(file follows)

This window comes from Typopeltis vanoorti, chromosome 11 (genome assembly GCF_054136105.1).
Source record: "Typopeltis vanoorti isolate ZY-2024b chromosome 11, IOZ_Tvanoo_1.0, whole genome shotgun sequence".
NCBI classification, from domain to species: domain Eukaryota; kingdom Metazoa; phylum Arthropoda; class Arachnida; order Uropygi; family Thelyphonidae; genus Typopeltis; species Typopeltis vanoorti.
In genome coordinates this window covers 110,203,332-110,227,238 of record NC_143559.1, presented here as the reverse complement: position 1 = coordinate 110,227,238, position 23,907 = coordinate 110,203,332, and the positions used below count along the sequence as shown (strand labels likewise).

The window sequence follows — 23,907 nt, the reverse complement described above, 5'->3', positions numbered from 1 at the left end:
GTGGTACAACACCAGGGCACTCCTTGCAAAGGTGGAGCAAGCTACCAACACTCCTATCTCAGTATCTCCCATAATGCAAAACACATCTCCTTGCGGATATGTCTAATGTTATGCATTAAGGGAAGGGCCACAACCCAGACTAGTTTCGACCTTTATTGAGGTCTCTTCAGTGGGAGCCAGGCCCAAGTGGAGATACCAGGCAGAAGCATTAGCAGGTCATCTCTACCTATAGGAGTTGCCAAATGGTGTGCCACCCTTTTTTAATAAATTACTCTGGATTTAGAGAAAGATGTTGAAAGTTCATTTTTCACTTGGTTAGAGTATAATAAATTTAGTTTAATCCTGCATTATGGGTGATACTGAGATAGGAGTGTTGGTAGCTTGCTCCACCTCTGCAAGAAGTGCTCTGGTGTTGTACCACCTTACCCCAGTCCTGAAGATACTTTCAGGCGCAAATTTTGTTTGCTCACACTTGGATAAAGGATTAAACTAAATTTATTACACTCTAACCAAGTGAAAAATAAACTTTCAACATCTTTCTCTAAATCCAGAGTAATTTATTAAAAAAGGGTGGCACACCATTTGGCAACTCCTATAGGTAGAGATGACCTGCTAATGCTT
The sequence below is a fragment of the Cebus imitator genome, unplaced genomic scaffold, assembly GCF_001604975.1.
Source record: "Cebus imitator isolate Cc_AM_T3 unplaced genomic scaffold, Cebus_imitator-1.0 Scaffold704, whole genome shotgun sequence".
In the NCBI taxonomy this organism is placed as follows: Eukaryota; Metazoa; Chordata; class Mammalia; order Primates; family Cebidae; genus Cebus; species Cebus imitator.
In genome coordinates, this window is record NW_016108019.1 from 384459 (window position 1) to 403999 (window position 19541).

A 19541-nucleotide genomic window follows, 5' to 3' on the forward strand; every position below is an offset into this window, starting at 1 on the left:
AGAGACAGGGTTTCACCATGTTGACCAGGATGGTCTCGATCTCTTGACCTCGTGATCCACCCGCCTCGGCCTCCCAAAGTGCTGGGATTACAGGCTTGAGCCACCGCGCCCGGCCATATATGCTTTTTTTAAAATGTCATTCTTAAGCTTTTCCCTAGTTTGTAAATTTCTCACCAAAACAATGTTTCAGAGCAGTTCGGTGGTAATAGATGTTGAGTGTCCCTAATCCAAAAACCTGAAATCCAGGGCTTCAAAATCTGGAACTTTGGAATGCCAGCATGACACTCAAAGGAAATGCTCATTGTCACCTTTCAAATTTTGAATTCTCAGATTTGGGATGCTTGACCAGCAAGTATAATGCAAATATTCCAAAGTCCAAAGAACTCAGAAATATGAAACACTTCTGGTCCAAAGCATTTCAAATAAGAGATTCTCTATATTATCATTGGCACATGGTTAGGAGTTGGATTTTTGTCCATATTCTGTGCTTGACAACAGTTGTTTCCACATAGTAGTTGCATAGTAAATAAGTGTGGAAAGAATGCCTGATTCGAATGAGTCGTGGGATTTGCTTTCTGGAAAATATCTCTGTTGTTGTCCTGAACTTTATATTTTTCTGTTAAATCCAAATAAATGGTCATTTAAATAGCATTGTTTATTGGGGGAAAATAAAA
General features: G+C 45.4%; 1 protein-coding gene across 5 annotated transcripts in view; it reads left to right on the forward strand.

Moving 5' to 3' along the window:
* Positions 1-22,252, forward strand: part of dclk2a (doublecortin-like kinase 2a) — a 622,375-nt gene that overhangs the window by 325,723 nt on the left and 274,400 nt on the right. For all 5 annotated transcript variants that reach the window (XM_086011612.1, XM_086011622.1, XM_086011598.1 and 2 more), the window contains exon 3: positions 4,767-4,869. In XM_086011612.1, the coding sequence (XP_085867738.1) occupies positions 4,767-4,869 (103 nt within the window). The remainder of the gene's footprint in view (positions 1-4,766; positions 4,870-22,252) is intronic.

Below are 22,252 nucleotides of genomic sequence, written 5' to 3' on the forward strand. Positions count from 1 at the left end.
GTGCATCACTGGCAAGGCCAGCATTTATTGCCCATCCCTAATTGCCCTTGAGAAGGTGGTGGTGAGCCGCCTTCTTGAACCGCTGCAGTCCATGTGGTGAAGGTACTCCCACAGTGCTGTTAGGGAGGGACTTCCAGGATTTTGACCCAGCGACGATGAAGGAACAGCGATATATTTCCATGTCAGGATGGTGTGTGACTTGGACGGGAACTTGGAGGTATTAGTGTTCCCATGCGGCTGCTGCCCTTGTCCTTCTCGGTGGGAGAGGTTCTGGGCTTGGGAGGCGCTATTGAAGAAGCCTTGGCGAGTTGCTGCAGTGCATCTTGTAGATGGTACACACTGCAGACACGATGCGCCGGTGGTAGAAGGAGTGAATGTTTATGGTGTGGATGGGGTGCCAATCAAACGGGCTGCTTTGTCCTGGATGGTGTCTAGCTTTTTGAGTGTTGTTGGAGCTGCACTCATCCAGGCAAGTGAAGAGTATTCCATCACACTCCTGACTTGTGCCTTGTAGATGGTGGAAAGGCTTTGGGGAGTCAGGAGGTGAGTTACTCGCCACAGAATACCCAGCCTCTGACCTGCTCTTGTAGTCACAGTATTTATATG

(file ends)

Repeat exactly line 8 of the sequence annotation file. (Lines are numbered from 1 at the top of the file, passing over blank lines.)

Source record: "Cebus imitator isolate Cc_AM_T3 unplaced genomic scaffold, Cebus_imitator-1.0 Scaffold704, whole genome shotgun sequence".